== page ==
Long has the debate raged as to which football league truly is the best in the world. The English will argue that theirs is the most well known and of course the home of football. The Germans, however, will point out that last season’s Champion’s League Final was an all German affair. Spain, on the other hand, can say that the two best players on the planet are in Spain. Using the data at our disposal, we decided to examine the differences between these 3 leagues, based on the league games played so far this season.
The first thing to look at is of course, the number of goals scored per game in the various leagues. On average there are 2.4 goals scored per game in the Premier League, 2.8 in La Liga and 3.3 in the Bundesliga. We can see that the German teams score almost a goal a game more than their English counterparts with the Spanish teams somewhere in the middle. One would think that the number of shots on goal per game would be similar in the breakdown but this is not the case at all. Teams in the Bundesliga do have the most with 26.2 but the Premier League is a close second with 25.8. La Liga is third with 25.2. This is interesting as more goals are scored in La Liga than in the Premier League but they don’t have as many shots. In order to look into this further, we took a look at the events leading up to those shots.
We found it interesting, when looking at the building of attacks; many more attacks actually began with short passes from the goalkeeper in Germany than in the other leagues. There are only 12.6 attacks that start off with a short pass from the keeper in England, 14 per game in Spain and an impressive 19 in Germany. This lends to the opinion that in England, it could be about getting the ball upfield as quick as possible whereas in Germany it is about a slow and systematic build up. To try back this up, we looked at the use of long balls and saw that English teams make more use of this tactic than other teams with there being 19.2 long balls per game in England as opposed to Germany where there is an average of 18.6 and in Spain only 15.5.
Looking further into the style of build up play used by the various teams, the Germans teams make use of the counter attack more than the other leagues with 21.8 per game. The Spanish teams have 21 counters per game and the English teams have only 18.6. It would seem from this that the defences in England are much better with dealing with such threats and thus long balls are more effective there whereas in Germany and Spain, their respective defences are not as robust and patient buildups and individual skill seem to be more effective there.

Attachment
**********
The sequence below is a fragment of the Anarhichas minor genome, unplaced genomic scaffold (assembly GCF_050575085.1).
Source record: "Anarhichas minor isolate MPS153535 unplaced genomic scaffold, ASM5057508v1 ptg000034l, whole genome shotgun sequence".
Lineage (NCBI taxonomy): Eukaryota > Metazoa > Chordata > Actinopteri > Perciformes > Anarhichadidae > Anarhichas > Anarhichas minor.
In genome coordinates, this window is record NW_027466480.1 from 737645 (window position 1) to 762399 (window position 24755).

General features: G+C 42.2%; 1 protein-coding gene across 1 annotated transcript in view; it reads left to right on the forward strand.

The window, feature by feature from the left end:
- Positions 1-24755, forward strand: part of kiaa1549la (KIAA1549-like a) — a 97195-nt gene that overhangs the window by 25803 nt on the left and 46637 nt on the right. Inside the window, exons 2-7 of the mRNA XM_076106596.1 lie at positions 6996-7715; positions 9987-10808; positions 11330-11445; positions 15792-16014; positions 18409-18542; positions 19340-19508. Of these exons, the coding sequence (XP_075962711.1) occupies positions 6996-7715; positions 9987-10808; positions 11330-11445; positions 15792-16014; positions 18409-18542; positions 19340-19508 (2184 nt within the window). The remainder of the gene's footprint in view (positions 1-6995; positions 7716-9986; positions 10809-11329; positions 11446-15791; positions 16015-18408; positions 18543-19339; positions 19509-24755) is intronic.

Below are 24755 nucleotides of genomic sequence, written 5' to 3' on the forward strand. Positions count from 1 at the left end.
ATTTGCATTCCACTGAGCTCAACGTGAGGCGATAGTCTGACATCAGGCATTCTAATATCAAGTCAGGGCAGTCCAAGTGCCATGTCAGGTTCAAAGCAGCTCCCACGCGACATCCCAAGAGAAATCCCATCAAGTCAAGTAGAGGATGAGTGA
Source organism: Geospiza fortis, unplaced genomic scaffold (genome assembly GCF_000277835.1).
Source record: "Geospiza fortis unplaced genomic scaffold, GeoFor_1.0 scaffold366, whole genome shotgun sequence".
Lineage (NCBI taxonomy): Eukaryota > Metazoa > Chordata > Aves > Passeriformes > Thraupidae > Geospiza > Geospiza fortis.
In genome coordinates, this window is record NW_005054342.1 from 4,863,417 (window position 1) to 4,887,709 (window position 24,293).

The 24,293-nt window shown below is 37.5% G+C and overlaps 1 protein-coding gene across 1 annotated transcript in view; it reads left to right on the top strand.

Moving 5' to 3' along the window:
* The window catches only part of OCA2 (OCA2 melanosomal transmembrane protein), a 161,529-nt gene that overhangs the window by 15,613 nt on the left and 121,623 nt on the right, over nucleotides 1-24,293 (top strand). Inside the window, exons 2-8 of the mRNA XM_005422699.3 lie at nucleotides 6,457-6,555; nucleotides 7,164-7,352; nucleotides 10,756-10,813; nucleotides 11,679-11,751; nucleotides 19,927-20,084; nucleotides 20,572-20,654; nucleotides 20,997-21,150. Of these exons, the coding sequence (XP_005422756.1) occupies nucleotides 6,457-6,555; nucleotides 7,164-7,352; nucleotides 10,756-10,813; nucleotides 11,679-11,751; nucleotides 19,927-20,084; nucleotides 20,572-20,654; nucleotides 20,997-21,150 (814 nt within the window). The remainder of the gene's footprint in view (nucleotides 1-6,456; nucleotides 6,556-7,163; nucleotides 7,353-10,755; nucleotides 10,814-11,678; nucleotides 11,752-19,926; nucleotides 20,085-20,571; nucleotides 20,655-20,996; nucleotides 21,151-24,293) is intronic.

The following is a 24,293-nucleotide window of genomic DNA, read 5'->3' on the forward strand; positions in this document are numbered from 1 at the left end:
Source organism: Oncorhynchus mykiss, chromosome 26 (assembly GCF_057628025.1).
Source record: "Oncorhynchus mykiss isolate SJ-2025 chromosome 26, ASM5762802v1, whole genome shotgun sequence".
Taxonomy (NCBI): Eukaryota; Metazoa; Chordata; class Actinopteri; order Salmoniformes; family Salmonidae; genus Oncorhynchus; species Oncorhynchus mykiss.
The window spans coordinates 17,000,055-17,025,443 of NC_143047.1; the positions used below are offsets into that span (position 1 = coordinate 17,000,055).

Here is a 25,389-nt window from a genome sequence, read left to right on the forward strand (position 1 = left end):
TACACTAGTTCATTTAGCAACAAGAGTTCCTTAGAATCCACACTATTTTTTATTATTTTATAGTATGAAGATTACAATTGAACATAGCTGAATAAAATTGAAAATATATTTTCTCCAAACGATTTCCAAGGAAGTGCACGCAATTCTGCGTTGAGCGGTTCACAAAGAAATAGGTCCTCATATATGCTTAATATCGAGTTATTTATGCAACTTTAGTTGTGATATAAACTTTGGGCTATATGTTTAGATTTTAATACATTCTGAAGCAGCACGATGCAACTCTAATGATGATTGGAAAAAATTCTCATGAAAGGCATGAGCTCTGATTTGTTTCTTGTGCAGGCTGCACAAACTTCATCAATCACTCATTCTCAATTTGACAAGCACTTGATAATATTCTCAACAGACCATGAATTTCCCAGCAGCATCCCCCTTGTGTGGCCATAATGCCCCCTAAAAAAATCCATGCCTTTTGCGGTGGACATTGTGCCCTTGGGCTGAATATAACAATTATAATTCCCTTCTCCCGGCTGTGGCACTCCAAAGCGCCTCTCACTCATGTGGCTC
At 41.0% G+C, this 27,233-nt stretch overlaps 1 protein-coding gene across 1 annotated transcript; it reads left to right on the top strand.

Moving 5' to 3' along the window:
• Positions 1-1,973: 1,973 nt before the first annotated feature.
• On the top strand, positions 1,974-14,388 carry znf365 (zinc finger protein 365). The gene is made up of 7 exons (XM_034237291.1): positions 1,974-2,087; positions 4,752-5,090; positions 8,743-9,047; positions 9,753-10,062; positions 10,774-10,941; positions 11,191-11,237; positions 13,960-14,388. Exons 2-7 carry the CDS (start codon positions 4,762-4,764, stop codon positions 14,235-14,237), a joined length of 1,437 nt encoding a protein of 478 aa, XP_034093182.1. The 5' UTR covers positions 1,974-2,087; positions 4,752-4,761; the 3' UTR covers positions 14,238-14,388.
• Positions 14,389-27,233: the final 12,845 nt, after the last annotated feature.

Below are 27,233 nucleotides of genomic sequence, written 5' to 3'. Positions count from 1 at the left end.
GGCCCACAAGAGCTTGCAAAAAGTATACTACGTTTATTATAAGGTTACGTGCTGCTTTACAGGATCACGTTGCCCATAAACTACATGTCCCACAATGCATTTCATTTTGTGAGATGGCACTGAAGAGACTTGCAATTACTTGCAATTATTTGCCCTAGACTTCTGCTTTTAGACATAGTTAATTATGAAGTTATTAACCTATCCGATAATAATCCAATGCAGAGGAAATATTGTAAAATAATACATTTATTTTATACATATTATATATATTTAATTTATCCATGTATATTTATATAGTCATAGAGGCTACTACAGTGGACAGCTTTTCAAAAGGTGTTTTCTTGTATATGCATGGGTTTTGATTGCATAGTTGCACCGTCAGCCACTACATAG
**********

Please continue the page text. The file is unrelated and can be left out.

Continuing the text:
So we have a general idea of how the various teams get the ball up the field towards the opposition goal but what about the actual scoring chances that they create for themselves? German teams find themselves in a position where they stand a decent chance of scoring on 20 occasions per game. The Spanish teams have 18.4 such scoring chances per game and the teams from England only 18.1. Similarly when it comes to chances where the teams stand a high chance of scoring, be it one on one or right in front of goal, the Germans have 7.5 of these dangerous chances per game, the Spaniards have 6.9 and the English only 5.6 per game.
As for the goals themselves, we have seen from the stats that the German teams score more goals from inside the area than the other leagues with an average of 2.2 goals scored from such positions per game. In Spain, they manage to score 1.8 of these kind of goals per game whereas in England, they only score 1.4 per game. Once again, this could be explained, as we have stated above, that the strength of the English defences does not allow for the systematic build up and individual skill used in Germany and Spain and thus English teams are less likely to be able to get into the box and score than their counterparts in the other leagues. This, of course, fits in with the low number of dangerous scoring chances that English teams have per game.
Another interesting statistic that we found was the average length of a game in the various leagues. In an average game in La Liga, there will be 56 minutes 41 seconds of live ball action and in the Bundesliga there will be 57 minutes 39 seconds. In the Premier League, however, there is an average of 59 minutes 41 seconds of live ball action per game. This equates to almost 5% more action in England than in Spain and yet there are more shots on goal in Spain than in England. Once again we come to our point that defences in England are stronger and thus, despite playing longer, there are fewer goals and fewer shots.
It must be said that the difference in styles could also be attributed to the varying quality of teams in the leagues. Whilst only 4 points separate 1st and 4th in the Premier League, 13 points separate Barcelona in 1st and Villarreal in 4th in Spain. There are also 10 points between 1st and 4th in Germany.
So if you are looking for a game dominated by individual skill, then we recommend La Liga, if it is systematic football you are after, you will probably find it in the Bundesliga. Should you be looking for a more old school, traditional robust game, then the Premiership is the place to be.